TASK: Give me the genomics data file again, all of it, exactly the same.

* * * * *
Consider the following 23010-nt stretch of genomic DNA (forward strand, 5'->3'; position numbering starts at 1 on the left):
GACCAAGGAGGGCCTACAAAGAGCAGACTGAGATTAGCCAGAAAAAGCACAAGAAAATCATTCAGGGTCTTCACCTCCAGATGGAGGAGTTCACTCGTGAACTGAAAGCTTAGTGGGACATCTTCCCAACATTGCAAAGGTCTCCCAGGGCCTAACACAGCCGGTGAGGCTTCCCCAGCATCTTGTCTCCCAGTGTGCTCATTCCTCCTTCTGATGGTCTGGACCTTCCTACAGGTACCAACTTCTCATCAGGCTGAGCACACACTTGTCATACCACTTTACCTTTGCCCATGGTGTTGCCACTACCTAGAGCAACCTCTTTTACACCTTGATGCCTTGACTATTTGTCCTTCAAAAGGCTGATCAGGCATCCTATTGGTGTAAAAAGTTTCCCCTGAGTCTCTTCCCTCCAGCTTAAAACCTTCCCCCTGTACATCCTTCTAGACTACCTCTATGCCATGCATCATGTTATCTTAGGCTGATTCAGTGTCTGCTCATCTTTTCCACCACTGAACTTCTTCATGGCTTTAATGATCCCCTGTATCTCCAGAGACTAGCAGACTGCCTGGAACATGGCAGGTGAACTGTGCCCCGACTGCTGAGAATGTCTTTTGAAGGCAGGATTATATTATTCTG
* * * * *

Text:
Consider the following 23010-nt stretch of genomic DNA (forward strand, 5'->3'; position numbering starts at 1 on the left):
GACCAAGGAGGGCCTACAAAGAGCAGACTGAGATTAGCCAGAAAAAGCACAAGAAAATCATTCAGGGTCTTCACCTCCAGATGGAGGAGTTCACTCGTGAACTGAAAGCTTAGTGGGACATCTTCCCAACATTGCAAAGGTCTCCCAGGGCCTAACACAGCCGGTGAGGCTTCCCCAGCATCTTGTCTCCCAGTGTGCTCATTCCTCCTTCTGATGGTCTGGACCTTCCTACAGGTACCAACTTCTCATCAGGCTGAGCACACACTTGTCATACCACTTTACCTTTGCCCATGGTGTTGCCACTACCTAGAGCAACCTCTTTTACACCTTGATGCCTTGACTATTTGTCCTTCAAAAGGCTGATCAGGCATCCTATTGGTGTAAAAAGTTTCCCCTGAGTCTCTTCCCTCCAGCTTAAAACCTTCCCCCTGTACATCCTTCTAGACTACCTCTATGCCATGCATCATGTTATCTTAGGCTGATTCAGTGTCTGCTCATCTTTTCCACCACTGAACTTCTTCATGGCTTTAATGATCCCCTGTATCTCCAGAGACTAGCAGACTGCCTGGAACATGGCAGGTGAACTGTGCCCCGACTGCTGAGAATGTCTTTTGAAGGCAGGATTATATTATTCTG